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3 essential health screenings for men

3 Essential Health Screenings for Men

Al Waller:  According to a Cleveland Clinic survey, only half of the 1,174 adult men surveyed said they get regular checkups, and 72 percent would rather do household chores than go see a health care provider. Since it has been proven that health checkups are vital for longevity, why are men so hesitant to visit the doctor?

Welcome back to ClearPath – Your Roadmap to Health & WealthSM. I’m your host, Al Waller. With me is Mihaela Vincze, public health expert of nonprofit Transamerica Institute®, to talk about health screenings for men— particularly, we will dive into depression, high blood pressure, and prostate screenings. You will learn why they’re important, how often you should get screened, and what to expect during screening.

Before we unpack all of this, we would like to remind you that if you have topic ideas, please reach out to [email protected]. As always, we welcome your feedback.

Well, Mihaela, good to have you here.

Mihaela Vincze: Hi Al! It is a pleasure to be back.

Al Waller: As many have observed, the COVID-19 pandemic has resulted in many elective procedures being put on hold, and this in turn has led to a substantial decline in preventative screenings. So, perhaps you can start us off by talking about why health screenings are important in the first place?

Mihaela Vincze: Health screenings are vital to maintaining good health, especially as you get older. Think about preventative checkups, like taking your car in for routine maintenance to make sure everything is running smoothly. Annual physician checkups have the same concept.

Exams look at overall health, provide routine health maintenance, and may even identify underlying medical issues before they become complicated to treat. Health screenings, especially, can detect problems early when chances are high for successful treatment. Many deaths could be prevented if people got regular health screenings as recommended by their doctors.

Al Waller: I think most would agree that preventive medicine and those types of measures associated are really the way to go. But what do health screenings really do in terms of helping our health?

Mihaela Vincze: Routine screenings allow physicians to compare test results over time, increasing the chances that a potential problem can be prevented through interventions, like medication or lifestyle changes. One of the most important things a man can do for his health – or really anyone can do for their health for that matter – is to be proactive.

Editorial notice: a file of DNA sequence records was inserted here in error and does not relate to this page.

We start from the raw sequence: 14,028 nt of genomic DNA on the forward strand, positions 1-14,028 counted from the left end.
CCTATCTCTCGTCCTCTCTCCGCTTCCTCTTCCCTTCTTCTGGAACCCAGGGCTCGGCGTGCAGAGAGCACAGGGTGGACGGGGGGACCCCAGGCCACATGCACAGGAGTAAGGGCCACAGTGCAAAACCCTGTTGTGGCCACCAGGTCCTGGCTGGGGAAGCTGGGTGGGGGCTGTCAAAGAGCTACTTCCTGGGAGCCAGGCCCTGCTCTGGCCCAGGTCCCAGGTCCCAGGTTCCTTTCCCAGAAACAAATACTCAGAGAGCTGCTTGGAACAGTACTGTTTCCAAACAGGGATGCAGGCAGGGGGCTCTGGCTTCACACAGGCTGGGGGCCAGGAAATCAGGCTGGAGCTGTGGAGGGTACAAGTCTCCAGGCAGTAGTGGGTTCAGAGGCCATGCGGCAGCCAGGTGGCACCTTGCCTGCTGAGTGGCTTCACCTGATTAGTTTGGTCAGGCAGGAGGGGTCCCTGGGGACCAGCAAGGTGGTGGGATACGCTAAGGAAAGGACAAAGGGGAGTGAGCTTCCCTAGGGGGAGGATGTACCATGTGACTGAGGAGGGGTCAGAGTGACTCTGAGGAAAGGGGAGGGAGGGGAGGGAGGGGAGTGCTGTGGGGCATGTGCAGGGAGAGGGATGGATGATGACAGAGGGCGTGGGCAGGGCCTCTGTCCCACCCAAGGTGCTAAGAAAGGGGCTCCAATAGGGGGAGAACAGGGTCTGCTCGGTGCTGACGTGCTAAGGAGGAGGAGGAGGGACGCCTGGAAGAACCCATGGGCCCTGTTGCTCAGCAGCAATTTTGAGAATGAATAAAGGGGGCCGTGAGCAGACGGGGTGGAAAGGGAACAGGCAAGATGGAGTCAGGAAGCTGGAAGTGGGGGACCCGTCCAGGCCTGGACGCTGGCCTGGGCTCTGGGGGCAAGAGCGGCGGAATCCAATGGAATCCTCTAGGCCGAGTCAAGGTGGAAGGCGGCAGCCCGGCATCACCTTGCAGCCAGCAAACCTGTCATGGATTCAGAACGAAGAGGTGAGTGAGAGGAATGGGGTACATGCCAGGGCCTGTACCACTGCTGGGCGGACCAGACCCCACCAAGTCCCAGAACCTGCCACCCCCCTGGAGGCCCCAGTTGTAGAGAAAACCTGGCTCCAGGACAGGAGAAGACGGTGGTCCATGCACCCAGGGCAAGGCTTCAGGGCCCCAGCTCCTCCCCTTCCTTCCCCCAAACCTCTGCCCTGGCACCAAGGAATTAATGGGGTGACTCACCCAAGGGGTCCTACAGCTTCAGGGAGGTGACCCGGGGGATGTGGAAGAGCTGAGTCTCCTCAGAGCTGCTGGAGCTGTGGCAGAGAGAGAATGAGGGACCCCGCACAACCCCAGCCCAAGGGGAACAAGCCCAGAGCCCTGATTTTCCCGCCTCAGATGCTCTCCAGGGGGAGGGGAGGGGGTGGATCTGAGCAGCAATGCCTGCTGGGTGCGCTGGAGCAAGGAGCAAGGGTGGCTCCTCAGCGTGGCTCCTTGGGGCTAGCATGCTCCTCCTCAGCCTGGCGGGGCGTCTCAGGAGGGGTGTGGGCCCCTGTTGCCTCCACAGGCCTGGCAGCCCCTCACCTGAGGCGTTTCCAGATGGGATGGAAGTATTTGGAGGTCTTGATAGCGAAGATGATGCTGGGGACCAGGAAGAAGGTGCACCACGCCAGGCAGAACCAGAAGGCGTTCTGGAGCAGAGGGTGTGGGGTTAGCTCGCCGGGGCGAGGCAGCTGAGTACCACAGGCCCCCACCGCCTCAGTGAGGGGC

If issues come up, an early visit to the doctor could stop a small issue from turning into a big issue. If we do not change our car’s oil or rotate its tires, our car can end up having some costly and potentially unsalvageable problems! The same goes for our bodies.

Al Waller: True to that. I can personally attest to that because some years ago, I had been prescribed medication for rising blood pressure. After faithfully taking it at the onset, I just kind of let it slide by the side and did not bother refilling it. I was working out – I thought “well, I'm in great condition – why do I need this?”

I went on my merry way until I was scheduled for a full physical as a condition of employment with a client – I had accepted an offer to join as an FTE or full-time employee. Long story short, the numbers on my blood pressure reading went through the roof. …the look on that doctor’s face… They took it a couple times – we won't go into the numbers – but it was crazy and could have jeopardized my opportunity with this company.

Lesson learned. Be smart, follow your doctor's orders, and take your medicine. Now, how often should men be seeing their doctors?

Mihaela Vincze: The recommendation is annually — an annual physical exam is a wonderful way to develop a relationship with your doctor so they can get to know you as a person and help you stay on top of your health. This means seeing your doctor even when you feel healthy! Keep in mind that there are different screenings to be on the lookout for.

Al Waller: You’re preaching to the converted! Let's talk about that then – what specific screenings are recommended?

Mihaela Vincze: Good question. There are different screenings recommended for different age groups, as well as for those with different risk factors. So, it is just important to check in with your doctor to determine which ones are appropriate for you. As you said at the intro in today’s episode, I will be talking about depression, high blood pressure, and prostate cancer screening.